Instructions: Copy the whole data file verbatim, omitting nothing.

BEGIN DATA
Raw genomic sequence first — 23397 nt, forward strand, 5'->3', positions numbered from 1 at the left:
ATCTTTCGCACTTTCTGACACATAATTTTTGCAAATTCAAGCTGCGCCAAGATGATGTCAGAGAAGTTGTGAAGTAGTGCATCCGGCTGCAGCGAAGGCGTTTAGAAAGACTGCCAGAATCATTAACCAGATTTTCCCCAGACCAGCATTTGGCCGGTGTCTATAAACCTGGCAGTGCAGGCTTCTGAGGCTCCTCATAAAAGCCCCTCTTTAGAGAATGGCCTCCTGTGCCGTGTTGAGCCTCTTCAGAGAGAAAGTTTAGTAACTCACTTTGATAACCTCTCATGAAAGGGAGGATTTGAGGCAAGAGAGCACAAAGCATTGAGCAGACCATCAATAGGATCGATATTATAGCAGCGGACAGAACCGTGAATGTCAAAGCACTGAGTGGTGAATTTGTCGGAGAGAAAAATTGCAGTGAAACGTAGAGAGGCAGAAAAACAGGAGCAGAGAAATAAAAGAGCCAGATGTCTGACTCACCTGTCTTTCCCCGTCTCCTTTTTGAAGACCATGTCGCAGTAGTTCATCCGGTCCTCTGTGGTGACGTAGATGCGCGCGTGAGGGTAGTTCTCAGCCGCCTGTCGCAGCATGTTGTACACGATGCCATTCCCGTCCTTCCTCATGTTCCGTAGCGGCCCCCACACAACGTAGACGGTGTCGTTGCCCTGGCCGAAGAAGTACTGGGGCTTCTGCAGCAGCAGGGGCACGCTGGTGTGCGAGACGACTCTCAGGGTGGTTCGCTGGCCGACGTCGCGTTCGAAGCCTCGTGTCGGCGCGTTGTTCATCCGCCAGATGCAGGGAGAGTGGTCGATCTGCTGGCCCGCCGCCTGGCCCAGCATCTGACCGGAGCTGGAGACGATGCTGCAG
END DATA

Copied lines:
Raw genomic sequence first — 23397 nt, forward strand, 5'->3', positions numbered from 1 at the left:
ATCTTTCGCACTTTCTGACACATAATTTTTGCAAATTCAAGCTGCGCCAAGATGATGTCAGAGAAGTTGTGAAGTAGTGCATCCGGCTGCAGCGAAGGCGTTTAGAAAGACTGCCAGAATCATTAACCAGATTTTCCCCAGACCAGCATTTGGCCGGTGTCTATAAACCTGGCAGTGCAGGCTTCTGAGGCTCCTCATAAAAGCCCCTCTTTAGAGAATGGCCTCCTGTGCCGTGTTGAGCCTCTTCAGAGAGAAAGTTTAGTAACTCACTTTGATAACCTCTCATGAAAGGGAGGATTTGAGGCAAGAGAGCACAAAGCATTGAGCAGACCATCAATAGGATCGATATTATAGCAGCGGACAGAACCGTGAATGTCAAAGCACTGAGTGGTGAATTTGTCGGAGAGAAAAATTGCAGTGAAACGTAGAGAGGCAGAAAAACAGGAGCAGAGAAATAAAAGAGCCAGATGTCTGACTCACCTGTCTTTCCCCGTCTCCTTTTTGAAGACCATGTCGCAGTAGTTCATCCGGTCCTCTGTGGTGACGTAGATGCGCGCGTGAGGGTAGTTCTCAGCCGCCTGTCGCAGCATGTTGTACACGATGCCATTCCCGTCCTTCCTCATGTTCCGTAGCGGCCCCCACACAACGTAGACGGTGTCGTTGCCCTGGCCGAAGAAGTACTGGGGCTTCTGCAGCAGCAGGGGCACGCTGGTGTGCGAGACGACTCTCAGGGTGGTTCGCTGGCCGACGTCGCGTTCGAAGCCTCGTGTCGGCGCGTTGTTCATCCGCCAGATGCAGGGAGAGTGGTCGATCTGCTGGCCCGCCGCCTGGCCCAGCATCTGACCGGAGCTGGAGACGATGCTGCAG